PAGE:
Before there was Paul Ryan the Republican vice presidential nominee, there was Paul Ryan the influential chairman of the House Budget Committee.
And before that, there was Paul Ryan the young whippersnapper congressman from southern Wisconsin — the youngest member of the House when he was first elected in 1998 at age 27.
Prior to that, there was Paul Ryan, the congressional staffer, think tank wonk, Janesville Craig High School class president and youngest son of Betty Ryan, who suddenly found herself a single parent after Ryan’s father died in bed of a heart attack when the future congressman was 16.
It’s all part of a gradual buildup for a politician who, over the course of 14 years, went from a virtual unknown to a polarizing face of today’s conservative movement, beloved by the right — and reviled by the left — for his sweeping proposals to revamp entitlement programs like Medicare and Social Security and his commitment to balancing the budget without raising taxes.
“We’re offering better policies,” said Ryan, in a brief telephone interview from the vice presidential campaign trail earlier this month. “Policies that are pro-growth policies, policies that are proven to create jobs, to create economic growth. And we’re not going to run away from that crisis. We’re going to run to the problem so we can fix the problem.”
Steady political pathFor Ryan, getting re-elected in Wisconsin’s 1st Congressional District has been far from a problem since his initial victory over Kenosha Democrat Lydia Spottswood in 1998.
In that race — his first ever bid for elected office — Ryan took 57 percent of the vote.
He came into the campaign fresh from Capitol Hill, where he had worked for nearly three years as an adviser to Sam Brownback, a Kansas representative who was elected to succeed Sen. Bob Dole in 1996 and is now the Kansas governor.
Earlier, Ryan had worked as an aide to Wisconsin Sen. Bob Kasten, a speechwriter for Rep. Jack Kemp of New York and as an adviser and speechwriter for Empower America, a conservative think tank founded by Kemp and pundit William Bennett.
Ryan headed to Washington after receiving a bachelor’s degree in economics and political science from Miami University of Ohio in 1992.
Shortly before his campaign against Spottswood, Ryan spent a brief period working for Ryan Inc. Central, a Janesville-based excavating firm founded by Ryan’s great-grandfather and now run by members of his extended family. This would prove to be Ryan’s only career foray in the for-profit, private-sector world.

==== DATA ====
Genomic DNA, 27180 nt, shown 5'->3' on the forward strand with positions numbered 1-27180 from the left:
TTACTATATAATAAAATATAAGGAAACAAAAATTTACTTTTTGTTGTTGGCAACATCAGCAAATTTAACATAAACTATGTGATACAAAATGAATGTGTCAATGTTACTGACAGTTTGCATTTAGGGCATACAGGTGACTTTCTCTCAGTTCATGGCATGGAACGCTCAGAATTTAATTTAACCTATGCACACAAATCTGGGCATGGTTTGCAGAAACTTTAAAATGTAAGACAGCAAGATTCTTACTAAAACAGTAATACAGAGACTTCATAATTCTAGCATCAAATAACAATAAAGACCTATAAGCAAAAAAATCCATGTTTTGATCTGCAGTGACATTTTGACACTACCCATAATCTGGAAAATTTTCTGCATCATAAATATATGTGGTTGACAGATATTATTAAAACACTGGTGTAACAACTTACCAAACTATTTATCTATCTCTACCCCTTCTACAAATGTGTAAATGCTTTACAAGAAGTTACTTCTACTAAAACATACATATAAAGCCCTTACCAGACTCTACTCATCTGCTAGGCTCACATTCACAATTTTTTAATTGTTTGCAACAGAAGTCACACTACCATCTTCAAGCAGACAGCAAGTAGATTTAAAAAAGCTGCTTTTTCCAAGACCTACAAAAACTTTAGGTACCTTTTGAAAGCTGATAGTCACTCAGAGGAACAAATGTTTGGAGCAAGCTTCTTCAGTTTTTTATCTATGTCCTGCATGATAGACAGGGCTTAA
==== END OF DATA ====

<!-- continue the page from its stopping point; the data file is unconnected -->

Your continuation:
A bachelor when he took office, Ryan in 2000 announced his engagement to Janna Little, a Washington, D.C., tax attorney who came from a long line of Democrats in rural Oklahoma. She is the cousin of Ryan’s House colleague, Dan Boren, an Oklahoma Democrat who is stepping down this year after four terms in office.
Paul and Janna Ryan married in December 2000 and welcomed their first child, daughter Liza, in 2002. Sons Charlie and Sam followed two and three years later, respectively.
Conservative ideas manIn Congress, Ryan distinguished himself as a detail-oriented, well-thought-out source for conservative ideas.
“He’s certainly one who my colleagues look to for good research, good information,” former Rep. Jim McCrery, R-La., then the ranking member of the House Ways and Means Committee, said of Ryan in a 2007 interview.
Ryan moved up to that powerful committee in his second term in Congress. He’s served on the Budget Committee in all but one of his seven terms, the last three of which have been as chairman or ranking Republican.
From the start, Ryan campaigned on the issue that has endured as a Ryan hallmark — reforming Medicare and Social Security for future generations.
Beginning in 1999 and, most recently, in 2005, Ryan championed so-called “lock box” legislation that would ensure that all Social Security taxes paid remained in the Social Security Trust Fund. He later generated greater controversy with a proposal to convert Social Security into a personal investment account system, in which participants would invest their savings on the private market.
While he has more recently backed off on the Social Security investment system, Ryan has garnered considerable opposition from Democrats, including Zerban, to his proposal to revamp Medicare into a “premium support” system — Ryan shies away from the term “vouchers” — in which future retirees would receive a subsidy to shop for insurance from private providers.
In dueling television ads that hit the 1st Congressional District airwaves earlier this month, Zerban proclaimed Ryan’s proposal would “end Medicare,” while Ryan argued he’d save the popular program from impending insolvency.
Ryan last year acknowledged his proposals come with political risk.
“If I lose because of this, I will be satisfied that I did everything I could to keep this country from going off a fiscal cliff because of a debt crisis,” Ryan said in a May 2011 Kenosha News editorial board interview.
National spotlight brightensThese proposals — along with trillions in spending and tax cuts — have come packaged in the budgets Ryan has promoted, first dubbed the Roadmap for America’s Future and later rechristened as the Path to Prosperity.
With all of this has come an ever brightening national spotlight on Ryan, whose contributions to The Wall Street Journal’s and other newspapers’ editorial pages and appearances on national TV talk shows grew increasingly prolific in the months and years before his recent leap onto the national political stage.
All the while, until his nomination for vice president, Ryan maintained he was not interested in greater political gains.
In a 2008 interview about his thoughts on joining the ticket of that year’s GOP presidential nominee, Sen. John McCain, Ryan said all he thinks about is being a good husband and a good father.
“Except for when the Packers are in season,” he added. “I think of them, too.”